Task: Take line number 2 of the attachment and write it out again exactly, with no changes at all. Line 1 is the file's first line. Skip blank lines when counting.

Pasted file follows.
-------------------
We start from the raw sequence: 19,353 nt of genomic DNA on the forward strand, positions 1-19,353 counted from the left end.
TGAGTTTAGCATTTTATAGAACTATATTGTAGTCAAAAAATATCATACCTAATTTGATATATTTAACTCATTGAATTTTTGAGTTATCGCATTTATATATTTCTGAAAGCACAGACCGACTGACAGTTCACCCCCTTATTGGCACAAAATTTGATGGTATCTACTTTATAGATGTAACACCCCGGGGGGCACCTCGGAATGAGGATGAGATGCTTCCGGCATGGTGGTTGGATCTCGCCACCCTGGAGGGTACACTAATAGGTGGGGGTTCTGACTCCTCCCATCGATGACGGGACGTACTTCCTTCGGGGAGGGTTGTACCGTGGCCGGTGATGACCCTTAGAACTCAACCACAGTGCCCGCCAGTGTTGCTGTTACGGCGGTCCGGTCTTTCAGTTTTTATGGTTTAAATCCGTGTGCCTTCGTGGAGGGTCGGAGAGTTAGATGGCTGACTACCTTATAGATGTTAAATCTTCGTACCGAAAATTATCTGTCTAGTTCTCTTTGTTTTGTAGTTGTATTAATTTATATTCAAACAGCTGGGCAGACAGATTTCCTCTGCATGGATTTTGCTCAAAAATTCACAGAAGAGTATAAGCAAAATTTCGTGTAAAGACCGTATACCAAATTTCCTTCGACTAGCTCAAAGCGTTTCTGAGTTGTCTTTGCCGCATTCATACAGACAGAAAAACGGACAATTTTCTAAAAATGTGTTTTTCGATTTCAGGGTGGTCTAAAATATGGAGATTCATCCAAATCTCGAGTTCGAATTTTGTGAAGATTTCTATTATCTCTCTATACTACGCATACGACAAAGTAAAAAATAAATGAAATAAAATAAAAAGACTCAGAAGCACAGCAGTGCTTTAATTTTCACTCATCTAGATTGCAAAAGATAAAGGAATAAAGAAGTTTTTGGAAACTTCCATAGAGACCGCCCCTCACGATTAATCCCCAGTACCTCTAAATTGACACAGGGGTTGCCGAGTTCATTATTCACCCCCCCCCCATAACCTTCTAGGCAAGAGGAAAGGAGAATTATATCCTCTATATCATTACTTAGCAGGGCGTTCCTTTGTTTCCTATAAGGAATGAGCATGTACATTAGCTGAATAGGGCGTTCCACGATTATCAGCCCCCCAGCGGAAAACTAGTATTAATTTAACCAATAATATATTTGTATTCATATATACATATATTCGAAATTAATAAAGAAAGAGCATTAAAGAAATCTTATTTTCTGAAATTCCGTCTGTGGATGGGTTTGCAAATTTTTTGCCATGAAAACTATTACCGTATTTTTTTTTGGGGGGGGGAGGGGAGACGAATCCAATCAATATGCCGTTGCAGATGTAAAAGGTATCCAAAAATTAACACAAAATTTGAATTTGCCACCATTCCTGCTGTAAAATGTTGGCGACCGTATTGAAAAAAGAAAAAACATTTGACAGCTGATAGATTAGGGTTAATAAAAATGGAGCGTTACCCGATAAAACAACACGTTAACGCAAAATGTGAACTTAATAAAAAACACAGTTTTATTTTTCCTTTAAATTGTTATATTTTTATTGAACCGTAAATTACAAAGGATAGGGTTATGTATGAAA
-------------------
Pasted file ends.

TGAGTTTAGCATTTTATAGAACTATATTGTAGTCAAAAAATATCATACCTAATTTGATATATTTAACTCATTGAATTTTTGAGTTATCGCATTTATATATTTCTGAAAGCACAGACCGACTGACAGTTCACCCCCTTATTGGCACAAAATTTGATGGTATCTACTTTATAGATGTAACACCCCGGGGGGCACCTCGGAATGAGGATGAGATGCTTCCGGCATGGTGGTTGGATCTCGCCACCCTGGAGGGTACACTAATAGGTGGGGGTTCTGACTCCTCCCATCGATGACGGGACGTACTTCCTTCGGGGAGGGTTGTACCGTGGCCGGTGATGACCCTTAGAACTCAACCACAGTGCCCGCCAGTGTTGCTGTTACGGCGGTCCGGTCTTTCAGTTTTTATGGTTTAAATCCGTGTGCCTTCGTGGAGGGTCGGAGAGTTAGATGGCTGACTACCTTATAGATGTTAAATCTTCGTACCGAAAATTATCTGTCTAGTTCTCTTTGTTTTGTAGTTGTATTAATTTATATTCAAACAGCTGGGCAGACAGATTTCCTCTGCATGGATTTTGCTCAAAAATTCACAGAAGAGTATAAGCAAAATTTCGTGTAAAGACCGTATACCAAATTTCCTTCGACTAGCTCAAAGCGTTTCTGAGTTGTCTTTGCCGCATTCATACAGACAGAAAAACGGACAATTTTCTAAAAATGTGTTTTTCGATTTCAGGGTGGTCTAAAATATGGAGATTCATCCAAATCTCGAGTTCGAATTTTGTGAAGATTTCTATTATCTCTCTATACTACGCATACGACAAAGTAAAAAATAAATGAAATAAAATAAAAAGACTCAGAAGCACAGCAGTGCTTTAATTTTCACTCATCTAGATTGCAAAAGATAAAGGAATAAAGAAGTTTTTGGAAACTTCCATAGAGACCGCCCCTCACGATTAATCCCCAGTACCTCTAAATTGACACAGGGGTTGCCGAGTTCATTATTCACCCCCCCCCCATAACCTTCTAGGCAAGAGGAAAGGAGAATTATATCCTCTATATCATTACTTAGCAGGGCGTTCCTTTGTTTCCTATAAGGAATGAGCATGTACATTAGCTGAATAGGGCGTTCCACGATTATCAGCCCCCCAGCGGAAAACTAGTATTAATTTAACCAATAATATATTTGTATTCATATATACATATATTCGAAATTAATAAAGAAAGAGCATTAAAGAAATCTTATTTTCTGAAATTCCGTCTGTGGATGGGTTTGCAAATTTTTTGCCATGAAAACTATTACCGTATTTTTTTTTGGGGGGGGGAGGGGAGACGAATCCAATCAATATGCCGTTGCAGATGTAAAAGGTATCCAAAAATTAACACAAAATTTGAATTTGCCACCATTCCTGCTGTAAAATGTTGGCGACCGTATTGAAAAAAGAAAAAACATTTGACAGCTGATAGATTAGGGTTAATAAAAATGGAGCGTTACCCGATAAAACAACACGTTAACGCAAAATGTGAACTTAATAAAAAACACAGTTTTATTTTTCCTTTAAATTGTTATATTTTTATTGAACCGTAAATTACAAAGGATAGGGTTATGTATGAAA